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Veterans Court's Mission of Encouraging Better Fathers
By Csaba Sukosd | June 13, 2019
A Summit County veterans court's participants are not only a band of brothers trying to help each other through the trauma that led most - if not all - of its participants into the criminal justice system, many are fathers trying to fix frayed relationships with their families.
In light of Father's Day, Valor Court - an Ohio Supreme Court-certified specialized docket in Summit County Common Pleas Court - hosted an event to educate its male participants about some of the finer points of fatherhood, and inform them of available resources to help with the various issues that may be preventing them from securing visitation rights or reconnecting with a child.
"You can feel the frustration in their voice, and you can almost feel the energy of having that lack of relationship," said KT Hampton, the Valor Court project director.
Hampton coordinated with the Fatherhood Initiative - a Summit County organization dedicated to reuniting fathers who've separated from their children as the result of incarceration, substance abuse and mental health issues, back child support payments, and other reasons. According to the group, approximately 36,000 children in the county - or one out of three homes - don't have a father in the household.
Fatherhood Initiative organizers spoke to the former service members about their experiences, and programs they lead within the organization's umbrella. The speakers had instant relatability to the struggles Valor Court participants experience. Along with being veterans themselves, some guest speakers also experienced the hardships of either not having a father, or not taking care of their children.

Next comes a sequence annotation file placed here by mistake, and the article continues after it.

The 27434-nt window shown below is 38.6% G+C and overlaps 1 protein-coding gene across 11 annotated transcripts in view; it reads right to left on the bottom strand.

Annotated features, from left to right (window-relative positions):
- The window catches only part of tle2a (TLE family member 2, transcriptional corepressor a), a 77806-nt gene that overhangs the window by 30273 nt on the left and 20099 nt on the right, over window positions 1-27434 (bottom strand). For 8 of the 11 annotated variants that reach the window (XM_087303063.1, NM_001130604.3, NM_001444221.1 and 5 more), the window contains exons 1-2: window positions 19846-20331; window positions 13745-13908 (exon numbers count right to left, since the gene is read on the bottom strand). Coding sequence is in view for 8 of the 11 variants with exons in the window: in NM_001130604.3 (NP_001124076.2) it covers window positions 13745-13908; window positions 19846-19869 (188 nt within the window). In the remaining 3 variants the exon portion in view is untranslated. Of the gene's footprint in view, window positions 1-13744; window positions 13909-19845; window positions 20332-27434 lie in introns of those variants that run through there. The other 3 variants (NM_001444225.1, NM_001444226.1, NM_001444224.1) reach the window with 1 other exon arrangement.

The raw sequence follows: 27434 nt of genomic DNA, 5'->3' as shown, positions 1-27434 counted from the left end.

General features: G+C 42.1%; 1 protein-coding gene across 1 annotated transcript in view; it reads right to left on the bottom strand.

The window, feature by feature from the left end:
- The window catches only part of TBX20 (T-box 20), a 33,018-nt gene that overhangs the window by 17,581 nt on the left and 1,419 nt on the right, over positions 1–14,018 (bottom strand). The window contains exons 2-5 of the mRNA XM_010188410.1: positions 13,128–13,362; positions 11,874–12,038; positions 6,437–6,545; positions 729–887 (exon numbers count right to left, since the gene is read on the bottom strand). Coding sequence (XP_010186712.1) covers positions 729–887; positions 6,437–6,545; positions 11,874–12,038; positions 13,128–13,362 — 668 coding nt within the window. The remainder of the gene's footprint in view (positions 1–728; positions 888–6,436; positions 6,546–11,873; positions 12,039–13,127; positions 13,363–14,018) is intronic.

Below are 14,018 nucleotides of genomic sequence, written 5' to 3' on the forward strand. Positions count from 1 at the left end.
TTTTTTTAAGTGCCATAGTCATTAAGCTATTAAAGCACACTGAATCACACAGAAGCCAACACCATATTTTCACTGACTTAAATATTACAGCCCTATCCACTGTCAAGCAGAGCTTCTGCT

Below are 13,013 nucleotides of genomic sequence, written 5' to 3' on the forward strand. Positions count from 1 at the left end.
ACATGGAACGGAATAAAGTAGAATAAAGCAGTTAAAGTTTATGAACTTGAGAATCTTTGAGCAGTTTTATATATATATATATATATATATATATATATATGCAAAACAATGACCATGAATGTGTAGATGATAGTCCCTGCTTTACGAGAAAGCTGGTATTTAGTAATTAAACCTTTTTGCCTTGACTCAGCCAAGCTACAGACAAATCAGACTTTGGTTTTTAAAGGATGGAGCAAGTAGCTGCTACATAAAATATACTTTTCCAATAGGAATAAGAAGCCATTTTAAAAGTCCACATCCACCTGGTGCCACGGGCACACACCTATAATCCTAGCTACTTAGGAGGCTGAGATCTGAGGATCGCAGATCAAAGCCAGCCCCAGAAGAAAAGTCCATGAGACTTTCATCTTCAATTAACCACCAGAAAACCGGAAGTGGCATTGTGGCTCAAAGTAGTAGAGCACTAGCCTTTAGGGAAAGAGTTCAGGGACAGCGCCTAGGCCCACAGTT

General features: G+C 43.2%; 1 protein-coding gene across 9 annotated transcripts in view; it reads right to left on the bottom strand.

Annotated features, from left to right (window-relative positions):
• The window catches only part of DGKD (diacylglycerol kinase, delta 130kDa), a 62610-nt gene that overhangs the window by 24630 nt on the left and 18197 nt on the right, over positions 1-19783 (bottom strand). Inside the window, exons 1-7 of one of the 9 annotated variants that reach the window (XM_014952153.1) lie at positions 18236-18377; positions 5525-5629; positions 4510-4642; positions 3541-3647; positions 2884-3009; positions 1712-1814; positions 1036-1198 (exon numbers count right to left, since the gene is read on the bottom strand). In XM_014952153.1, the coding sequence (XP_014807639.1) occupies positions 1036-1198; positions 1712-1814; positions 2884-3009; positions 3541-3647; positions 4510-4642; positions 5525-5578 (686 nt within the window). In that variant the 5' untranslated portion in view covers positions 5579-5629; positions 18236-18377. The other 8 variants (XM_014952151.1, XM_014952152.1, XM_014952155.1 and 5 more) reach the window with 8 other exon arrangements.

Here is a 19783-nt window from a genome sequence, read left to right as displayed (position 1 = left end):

"I was a homeless father, involved with the criminal justice system, and with help from other people directing me, loving me, my dream is true today. I'm here able to help other people," said Donald Lykes, who serves both as a Fatherhood Initiative member and Valor Court mentor.
The veterans treatment court was initiated in 2013 by Summit County Common Pleas Judge Amy Corrigall Jones. The probationary program addresses the substance abuse and mental health issues that are most commonly the result of post-traumatic stress disorder, and at the core of crimes committed by former service members.
"A lot of these individuals coming back from the military, it's literally like folks coming back from prison. Having to reintegrate into society, the decisions they've made, the things they've witnessed, they come home, and we expect them to [operate] every day just like we do. Well, that's not possible," Judge Corrigall Jones said.
Much like the leadership group in the Fatherhood Initiative, Valor Court has mentors with a similarly lived experience. Several of the program's graduates are using what they learned to help peers persevere and combat everyday struggles from anxiety to sobriety.
"There's nothing more powerful than watching other people succeed, and so, it actually gives me hope, and inspires me to continue, because without them we wouldn't be here," Judge Corrigall Jones said.